I live in Southwest Florida.  As of this writing, Florida Gulf Coast University, located in Ft. Myers, has made the Sweet 16 in the 2013 NCAA men’s basketball tournament.

What’s remarkable about this is that it’s FGCU’s first time in the tournament, and only the second year it’s been eligible.  They were the ultimate long shot, a 15th seed. It was 150 to 1 against them that they’d win even one game.   Now, two wins later, the odds are 100 to 1 against them that they’ll win it all.  Steep, but not bad for a school no one’s every heard of.
Of course now,  everyone’s heard of FGCU, thanks to the national media, which has found their feel good story for this year’s tournament. Everyone that doesn’t have a dog in the fight is rooting for the FGCU Eagles, the ultimate underdog.
Why do we love the underdog? Think David vs. Goliath. The little engine that could. Frodo Baggins in The Fellowship of the Rings. Singer Susan Boyle from The X Factor. All of them had one thing in common:  Courage against the daunting odds, against the chorus of doubters, against the braying nay-sayers.
But I think there’s more to it than that.  We love the underdog because there’s a little bit of underdog in all of us. Some more than others.  When we root for Rocky or Seabiscuit, we’re rooting for ourselves.  It’s how we connect.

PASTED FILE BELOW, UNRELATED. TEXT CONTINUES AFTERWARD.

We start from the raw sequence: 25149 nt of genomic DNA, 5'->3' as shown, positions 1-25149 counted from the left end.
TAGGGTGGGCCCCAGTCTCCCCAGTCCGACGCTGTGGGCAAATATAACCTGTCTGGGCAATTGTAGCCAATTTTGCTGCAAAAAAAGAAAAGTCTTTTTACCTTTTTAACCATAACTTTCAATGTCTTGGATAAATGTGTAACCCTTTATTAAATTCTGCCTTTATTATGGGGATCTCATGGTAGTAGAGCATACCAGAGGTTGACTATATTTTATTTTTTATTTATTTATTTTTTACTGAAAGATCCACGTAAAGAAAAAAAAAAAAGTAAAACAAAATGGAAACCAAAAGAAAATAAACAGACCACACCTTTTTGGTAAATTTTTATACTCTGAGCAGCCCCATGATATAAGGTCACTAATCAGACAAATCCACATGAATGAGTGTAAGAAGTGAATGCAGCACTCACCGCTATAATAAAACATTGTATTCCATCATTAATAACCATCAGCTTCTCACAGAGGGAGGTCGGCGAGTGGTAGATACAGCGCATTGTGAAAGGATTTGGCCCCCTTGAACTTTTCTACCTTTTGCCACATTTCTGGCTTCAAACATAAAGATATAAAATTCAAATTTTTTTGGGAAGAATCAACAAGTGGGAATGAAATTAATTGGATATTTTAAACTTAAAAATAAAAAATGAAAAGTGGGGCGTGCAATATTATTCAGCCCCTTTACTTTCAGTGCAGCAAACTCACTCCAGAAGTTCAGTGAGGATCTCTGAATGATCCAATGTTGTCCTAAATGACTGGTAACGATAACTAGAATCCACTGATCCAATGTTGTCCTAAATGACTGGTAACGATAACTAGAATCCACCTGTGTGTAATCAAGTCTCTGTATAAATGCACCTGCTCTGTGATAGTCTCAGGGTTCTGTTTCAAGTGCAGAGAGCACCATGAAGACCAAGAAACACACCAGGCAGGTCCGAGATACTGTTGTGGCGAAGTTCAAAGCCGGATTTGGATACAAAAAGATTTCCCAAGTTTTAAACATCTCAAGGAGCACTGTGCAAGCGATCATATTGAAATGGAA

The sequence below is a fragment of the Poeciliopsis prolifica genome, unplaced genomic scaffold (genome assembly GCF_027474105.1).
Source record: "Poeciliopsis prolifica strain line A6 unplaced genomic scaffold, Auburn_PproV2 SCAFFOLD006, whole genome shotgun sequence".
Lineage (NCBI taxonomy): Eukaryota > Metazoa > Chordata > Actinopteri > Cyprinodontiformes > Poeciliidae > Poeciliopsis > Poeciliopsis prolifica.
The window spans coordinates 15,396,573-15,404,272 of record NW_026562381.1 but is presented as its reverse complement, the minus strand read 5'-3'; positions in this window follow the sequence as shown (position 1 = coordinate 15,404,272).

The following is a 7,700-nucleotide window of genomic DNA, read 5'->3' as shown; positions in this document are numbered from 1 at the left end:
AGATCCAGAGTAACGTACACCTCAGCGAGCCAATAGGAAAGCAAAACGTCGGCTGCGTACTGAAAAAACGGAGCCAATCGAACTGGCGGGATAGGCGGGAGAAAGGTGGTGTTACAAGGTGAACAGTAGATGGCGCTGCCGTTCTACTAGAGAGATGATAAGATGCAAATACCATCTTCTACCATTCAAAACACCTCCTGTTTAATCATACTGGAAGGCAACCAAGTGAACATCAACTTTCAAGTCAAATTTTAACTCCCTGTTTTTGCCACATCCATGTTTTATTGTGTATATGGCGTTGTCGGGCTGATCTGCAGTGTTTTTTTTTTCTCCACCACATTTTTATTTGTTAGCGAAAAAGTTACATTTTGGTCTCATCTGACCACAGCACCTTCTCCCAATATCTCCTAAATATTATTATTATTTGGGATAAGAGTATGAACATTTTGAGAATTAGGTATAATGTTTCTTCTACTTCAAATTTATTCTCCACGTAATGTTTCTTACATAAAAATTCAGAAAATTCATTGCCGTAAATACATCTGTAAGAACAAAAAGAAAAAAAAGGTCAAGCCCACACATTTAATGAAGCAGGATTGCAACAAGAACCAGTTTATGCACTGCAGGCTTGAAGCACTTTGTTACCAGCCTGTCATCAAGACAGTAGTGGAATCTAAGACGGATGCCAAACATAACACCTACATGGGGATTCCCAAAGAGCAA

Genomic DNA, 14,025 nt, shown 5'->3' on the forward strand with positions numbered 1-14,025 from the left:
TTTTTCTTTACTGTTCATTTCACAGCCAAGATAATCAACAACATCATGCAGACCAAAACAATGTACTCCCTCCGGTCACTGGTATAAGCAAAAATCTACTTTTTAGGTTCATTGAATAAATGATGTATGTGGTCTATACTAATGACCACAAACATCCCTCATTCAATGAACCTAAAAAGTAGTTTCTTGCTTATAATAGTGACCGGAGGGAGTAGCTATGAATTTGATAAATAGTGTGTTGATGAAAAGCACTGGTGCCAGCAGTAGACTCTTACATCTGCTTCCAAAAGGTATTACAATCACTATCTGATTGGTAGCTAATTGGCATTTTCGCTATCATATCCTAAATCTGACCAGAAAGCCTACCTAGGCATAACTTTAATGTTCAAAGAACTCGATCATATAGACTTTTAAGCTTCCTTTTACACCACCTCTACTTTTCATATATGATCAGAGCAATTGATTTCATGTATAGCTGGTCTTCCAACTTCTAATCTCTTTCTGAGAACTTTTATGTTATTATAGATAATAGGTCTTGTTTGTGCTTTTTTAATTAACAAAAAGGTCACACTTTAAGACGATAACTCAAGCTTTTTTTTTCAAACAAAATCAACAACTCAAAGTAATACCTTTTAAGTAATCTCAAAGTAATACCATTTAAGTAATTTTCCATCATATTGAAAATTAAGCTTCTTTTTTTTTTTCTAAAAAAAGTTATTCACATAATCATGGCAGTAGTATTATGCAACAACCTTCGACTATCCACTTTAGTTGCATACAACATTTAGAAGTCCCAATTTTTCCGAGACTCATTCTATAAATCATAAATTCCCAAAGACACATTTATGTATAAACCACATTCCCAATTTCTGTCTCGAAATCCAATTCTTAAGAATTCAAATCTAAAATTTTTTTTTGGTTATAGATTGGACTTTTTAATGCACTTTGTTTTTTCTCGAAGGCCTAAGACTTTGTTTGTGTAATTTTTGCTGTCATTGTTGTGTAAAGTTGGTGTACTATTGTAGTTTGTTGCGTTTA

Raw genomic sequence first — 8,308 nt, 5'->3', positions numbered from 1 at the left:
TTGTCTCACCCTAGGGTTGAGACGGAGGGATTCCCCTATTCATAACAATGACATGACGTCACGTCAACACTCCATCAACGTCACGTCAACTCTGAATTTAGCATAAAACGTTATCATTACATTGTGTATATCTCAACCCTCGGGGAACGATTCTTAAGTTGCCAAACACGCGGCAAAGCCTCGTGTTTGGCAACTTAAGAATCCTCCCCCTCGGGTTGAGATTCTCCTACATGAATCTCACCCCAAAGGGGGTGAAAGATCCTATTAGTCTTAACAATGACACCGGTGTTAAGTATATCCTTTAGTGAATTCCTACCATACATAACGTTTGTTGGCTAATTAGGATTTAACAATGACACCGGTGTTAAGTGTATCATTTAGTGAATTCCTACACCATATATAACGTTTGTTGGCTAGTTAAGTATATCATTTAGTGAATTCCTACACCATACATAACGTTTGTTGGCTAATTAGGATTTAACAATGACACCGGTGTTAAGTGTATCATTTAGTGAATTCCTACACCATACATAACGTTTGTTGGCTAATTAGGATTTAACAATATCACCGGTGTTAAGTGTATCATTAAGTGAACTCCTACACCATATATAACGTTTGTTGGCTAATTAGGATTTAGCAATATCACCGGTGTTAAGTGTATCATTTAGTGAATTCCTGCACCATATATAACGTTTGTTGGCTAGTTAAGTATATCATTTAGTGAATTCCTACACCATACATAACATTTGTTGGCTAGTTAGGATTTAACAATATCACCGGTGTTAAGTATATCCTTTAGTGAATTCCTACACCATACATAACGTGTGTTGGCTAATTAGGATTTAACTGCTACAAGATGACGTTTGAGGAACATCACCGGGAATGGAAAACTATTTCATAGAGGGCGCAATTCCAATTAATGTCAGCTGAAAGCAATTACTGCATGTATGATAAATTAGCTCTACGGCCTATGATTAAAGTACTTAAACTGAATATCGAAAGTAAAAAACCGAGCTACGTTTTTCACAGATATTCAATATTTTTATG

4_5 LYB large 1-13In my novel, The Leap Year Boy, my hero is an underdog, too.  Born in Pittsburgh on Leap Year Day, 1908, Alex Miller weights just two pounds, two ounces and is nine inches long.
Despite his size, Alex is perfectly healthy.  However, his body grows at one-fourth the rate of a normal child—so that after one year, he’s the size of a three-month-old—but his mind grows much quicker.
Eventually, so do certain parts of his body and his ability to do various and unusual things with them.  As Alex’s special abilities become apparent, those around him see him as both a miracle child and a freak of nature—a freak to exploit.
How Alex saves himself from the designs of others—his religious fanatic grandmother, who sees him as the new Messiah; his money-grubbing immigrant doctor, who wants to put him on display; his unstable nanny, who believes Alex is her lost child; and his father and father’s mistress, who are eager to tap Alex’s commercial potential—is at the heart of the novel.
By the time you read this blog, the FGCU Eagles may be history.  Or they may havemade history.  I know one thing: Tiny Alex Miller would have been their biggest fan.
To preview and order The Leap Year Boy, go to http://bit.ly/12ATUr4
ABOUT THE AUTHOR:    Marc Simon has been an advertising copywriter, creative director and comedy writer/performer.  His short fiction has appeared in several literary magazines, including The Wilderness House Review, (where he won the 2007 Chekhov Prize for best story of the year), Flashquake, Poetica Magazine and The Writing Disorder. His one-act play, Sex After Death, was a winner in the 2012 Etc. Reader’s Theater New Plays Contest and performed at the Sugden Theater in Naples.  His debut novel, The Leap Year Boy was published in December, 2012.  Marc lives in Naples, Florida with his wife, Linda, his cat, Jack and his dog, Annie. 

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